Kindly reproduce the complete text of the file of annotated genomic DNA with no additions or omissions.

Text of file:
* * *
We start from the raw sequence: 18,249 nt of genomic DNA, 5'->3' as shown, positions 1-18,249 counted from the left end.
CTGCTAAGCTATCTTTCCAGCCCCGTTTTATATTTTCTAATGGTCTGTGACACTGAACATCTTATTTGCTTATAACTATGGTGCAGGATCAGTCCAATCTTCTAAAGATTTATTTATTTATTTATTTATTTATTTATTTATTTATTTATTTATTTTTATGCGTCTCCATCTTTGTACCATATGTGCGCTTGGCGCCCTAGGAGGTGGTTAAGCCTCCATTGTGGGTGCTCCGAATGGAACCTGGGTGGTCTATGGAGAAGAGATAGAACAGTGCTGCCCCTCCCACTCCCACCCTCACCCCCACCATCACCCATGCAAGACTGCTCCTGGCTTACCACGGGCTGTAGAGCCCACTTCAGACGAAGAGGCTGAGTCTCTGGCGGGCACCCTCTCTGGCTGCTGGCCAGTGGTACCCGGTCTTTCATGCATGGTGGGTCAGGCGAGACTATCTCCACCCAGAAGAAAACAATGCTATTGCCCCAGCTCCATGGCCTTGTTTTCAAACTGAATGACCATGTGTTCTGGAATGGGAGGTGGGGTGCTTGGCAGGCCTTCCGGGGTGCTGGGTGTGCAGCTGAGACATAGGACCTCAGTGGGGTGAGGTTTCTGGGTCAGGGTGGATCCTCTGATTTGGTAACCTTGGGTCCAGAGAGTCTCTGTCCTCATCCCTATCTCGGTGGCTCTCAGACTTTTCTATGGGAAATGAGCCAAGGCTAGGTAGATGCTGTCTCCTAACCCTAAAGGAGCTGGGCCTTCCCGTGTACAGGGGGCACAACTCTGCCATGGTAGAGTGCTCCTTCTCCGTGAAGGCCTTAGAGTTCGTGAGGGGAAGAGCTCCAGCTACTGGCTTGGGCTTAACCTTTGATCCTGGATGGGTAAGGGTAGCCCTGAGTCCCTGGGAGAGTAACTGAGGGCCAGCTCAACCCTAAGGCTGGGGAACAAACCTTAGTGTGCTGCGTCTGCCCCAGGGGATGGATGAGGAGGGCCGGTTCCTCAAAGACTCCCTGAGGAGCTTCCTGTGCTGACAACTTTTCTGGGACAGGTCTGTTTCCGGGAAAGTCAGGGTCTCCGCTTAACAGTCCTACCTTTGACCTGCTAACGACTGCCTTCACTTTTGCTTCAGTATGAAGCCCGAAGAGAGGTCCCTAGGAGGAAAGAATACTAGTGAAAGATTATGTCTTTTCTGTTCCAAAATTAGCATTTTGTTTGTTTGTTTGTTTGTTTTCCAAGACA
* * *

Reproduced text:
We start from the raw sequence: 18,249 nt of genomic DNA, 5'->3' as shown, positions 1-18,249 counted from the left end.
CTGCTAAGCTATCTTTCCAGCCCCGTTTTATATTTTCTAATGGTCTGTGACACTGAACATCTTATTTGCTTATAACTATGGTGCAGGATCAGTCCAATCTTCTAAAGATTTATTTATTTATTTATTTATTTATTTATTTATTTATTTATTTATTTTTATGCGTCTCCATCTTTGTACCATATGTGCGCTTGGCGCCCTAGGAGGTGGTTAAGCCTCCATTGTGGGTGCTCCGAATGGAACCTGGGTGGTCTATGGAGAAGAGATAGAACAGTGCTGCCCCTCCCACTCCCACCCTCACCCCCACCATCACCCATGCAAGACTGCTCCTGGCTTACCACGGGCTGTAGAGCCCACTTCAGACGAAGAGGCTGAGTCTCTGGCGGGCACCCTCTCTGGCTGCTGGCCAGTGGTACCCGGTCTTTCATGCATGGTGGGTCAGGCGAGACTATCTCCACCCAGAAGAAAACAATGCTATTGCCCCAGCTCCATGGCCTTGTTTTCAAACTGAATGACCATGTGTTCTGGAATGGGAGGTGGGGTGCTTGGCAGGCCTTCCGGGGTGCTGGGTGTGCAGCTGAGACATAGGACCTCAGTGGGGTGAGGTTTCTGGGTCAGGGTGGATCCTCTGATTTGGTAACCTTGGGTCCAGAGAGTCTCTGTCCTCATCCCTATCTCGGTGGCTCTCAGACTTTTCTATGGGAAATGAGCCAAGGCTAGGTAGATGCTGTCTCCTAACCCTAAAGGAGCTGGGCCTTCCCGTGTACAGGGGGCACAACTCTGCCATGGTAGAGTGCTCCTTCTCCGTGAAGGCCTTAGAGTTCGTGAGGGGAAGAGCTCCAGCTACTGGCTTGGGCTTAACCTTTGATCCTGGATGGGTAAGGGTAGCCCTGAGTCCCTGGGAGAGTAACTGAGGGCCAGCTCAACCCTAAGGCTGGGGAACAAACCTTAGTGTGCTGCGTCTGCCCCAGGGGATGGATGAGGAGGGCCGGTTCCTCAAAGACTCCCTGAGGAGCTTCCTGTGCTGACAACTTTTCTGGGACAGGTCTGTTTCCGGGAAAGTCAGGGTCTCCGCTTAACAGTCCTACCTTTGACCTGCTAACGACTGCCTTCACTTTTGCTTCAGTATGAAGCCCGAAGAGAGGTCCCTAGGAGGAAAGAATACTAGTGAAAGATTATGTCTTTTCTGTTCCAAAATTAGCATTTTGTTTGTTTGTTTGTTTGTTTTCCAAGACA